This past spring Lakeport completed a major project to address storm-water erosion starting between 11110 and 11112 Lakespray Way and ending downhill between 1952 and 1954 Lakeport Way. At the end of last year, the Board contracted with Adele Kuo at Deco Footprint to install a rain garden that redirects storm-water runoff from downspouts into a rain garden installed between the back of 1952 and 1954 Lakeport Way. This project not only reduces erosion down the hill and beautifies the area with plants and rocks; it also improves the quality of water in Lake Thoreau by preventing this surface water from running across a driveway, down Lakeport Way, and into a drain that empties into our lake. Because of the conservation aspect of the project, the County will reimburse us for 70% of the cost (the inspector wrote, “Everything looks fabulous”).

As you can see from the photo on the left, the rain garden started with a very large hole that is covered with a geotextile fabric, filled with gravel and amended native soil, and then planted with native vegetation and mulched. Supplementing the rain garden shown above is conservation landscaping along the hill above it to help retain soil. Below are before and after photos of the area that shows the impact of both projects.

Rain Garden Before and After

Conservation Landscaping Before and After

This month Riverbend Landscapes and Tree Service will be here to remove two trees: a dying Leyland Cypress next to the sidewalk on Sunrise Valley Drive (between the entrance and the fence) and one of the two Bradford Pears next to Triangle Park (the one with a large gouge out of the trunk). RA no longer allows Bradford Pears to be planted due to their brittle nature, and the weakened trunk made this one even more of a risk (in fact one of its large branches fell during a recent storm). Replacements for both trees will be planted this fall.

While they are here, Riverbend will also trim three trees (the other Bradford Pear, whose branches have grown across the path seeking light, plus two trees that have dead branches overhanging the parking at the south end of Lakespray, creating a potential threat to vehicles parked there). Please keep your eyes open for a request to remove vehicles from the parking area. In addition, Riverbend will treat the pin oak on the corner to the left of 1924 Lakeport Way and the large willow oak across from 1901 Lakeport Way to try to improve the health of these trees.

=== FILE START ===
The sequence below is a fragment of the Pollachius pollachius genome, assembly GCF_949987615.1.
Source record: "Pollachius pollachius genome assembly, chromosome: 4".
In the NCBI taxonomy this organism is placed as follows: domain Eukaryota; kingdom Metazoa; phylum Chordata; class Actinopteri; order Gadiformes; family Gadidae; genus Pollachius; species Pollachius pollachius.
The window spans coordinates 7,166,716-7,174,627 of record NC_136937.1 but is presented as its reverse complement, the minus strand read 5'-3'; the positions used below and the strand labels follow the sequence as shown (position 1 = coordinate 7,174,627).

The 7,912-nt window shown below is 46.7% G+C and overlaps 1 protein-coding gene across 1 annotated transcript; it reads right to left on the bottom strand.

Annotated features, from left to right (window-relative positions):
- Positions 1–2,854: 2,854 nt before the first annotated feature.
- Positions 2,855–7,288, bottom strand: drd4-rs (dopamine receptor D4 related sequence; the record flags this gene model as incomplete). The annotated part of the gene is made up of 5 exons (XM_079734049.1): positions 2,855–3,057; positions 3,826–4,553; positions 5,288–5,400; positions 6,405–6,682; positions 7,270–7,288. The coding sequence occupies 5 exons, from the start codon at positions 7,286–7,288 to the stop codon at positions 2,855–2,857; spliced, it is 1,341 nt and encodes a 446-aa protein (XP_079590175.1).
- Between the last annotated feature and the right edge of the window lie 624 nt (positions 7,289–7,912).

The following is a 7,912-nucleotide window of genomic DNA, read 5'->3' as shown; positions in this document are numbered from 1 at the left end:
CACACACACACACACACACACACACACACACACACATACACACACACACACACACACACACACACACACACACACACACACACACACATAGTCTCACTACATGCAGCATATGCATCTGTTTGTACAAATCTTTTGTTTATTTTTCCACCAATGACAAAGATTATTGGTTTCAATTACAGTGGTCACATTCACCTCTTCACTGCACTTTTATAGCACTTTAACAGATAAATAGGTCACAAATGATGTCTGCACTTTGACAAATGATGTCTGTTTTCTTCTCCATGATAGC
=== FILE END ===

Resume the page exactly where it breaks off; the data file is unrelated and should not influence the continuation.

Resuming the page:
After Riverbend removes the two trees, we will rent a stump grinder. One of our new owners, Rich Shelton, has offered to grind the stumps of the two trees mentioned above plus a few others, and in addition he has said he’d be happy to grind stumps for owners as well. We were also fortunate to have a half dozen dead trees in the natural area next to Lakespray Way removed by an owner who requested to remain anonymous.

You may have noticed that we have had storm-water runoff eroding the side of the low hill next to the dock and covering up some of the rocks next to the dock. Riverbend will extend the downspouts under the rose bushes so the water no longer erodes the hill, and then this fall they will plant six new junipers to hold soil in place.

Other landscaping enhancements are also planned in the fall when the weather is cooler. We will install a new hedge in the median next to the RA path that runs along the brick wall near Safeway. This new hedge will replace a hedge removed the fall before last due to canker. In addition, liriope will installed along the sidewalk on the Lakespray hill to help mitigate the erosion there.

One final project will address problems that occurred when the County parked equipment on the hill to the right of the RA path leading from Sunrise Valley Drive to the Lake Thoreau Pool. The portion of the hill closest to Sunrise Valley is actually Lakeport property, and when the County parked there, it destroyed small trees and shrubs that had grown in this natural area. Fortunately, a photo taken by Melanie Clement, who lives at 1907 Lakeport Way, documented the equipment, and the County has agreed to install native landscaping this fall to start the restoration of the area.

Landscape co-chairs Melanie Clement and Gail Pitches will be walking around the community to make notes for future enhancements. If you have suggestions, please let them know by emailing Melanie Clement at

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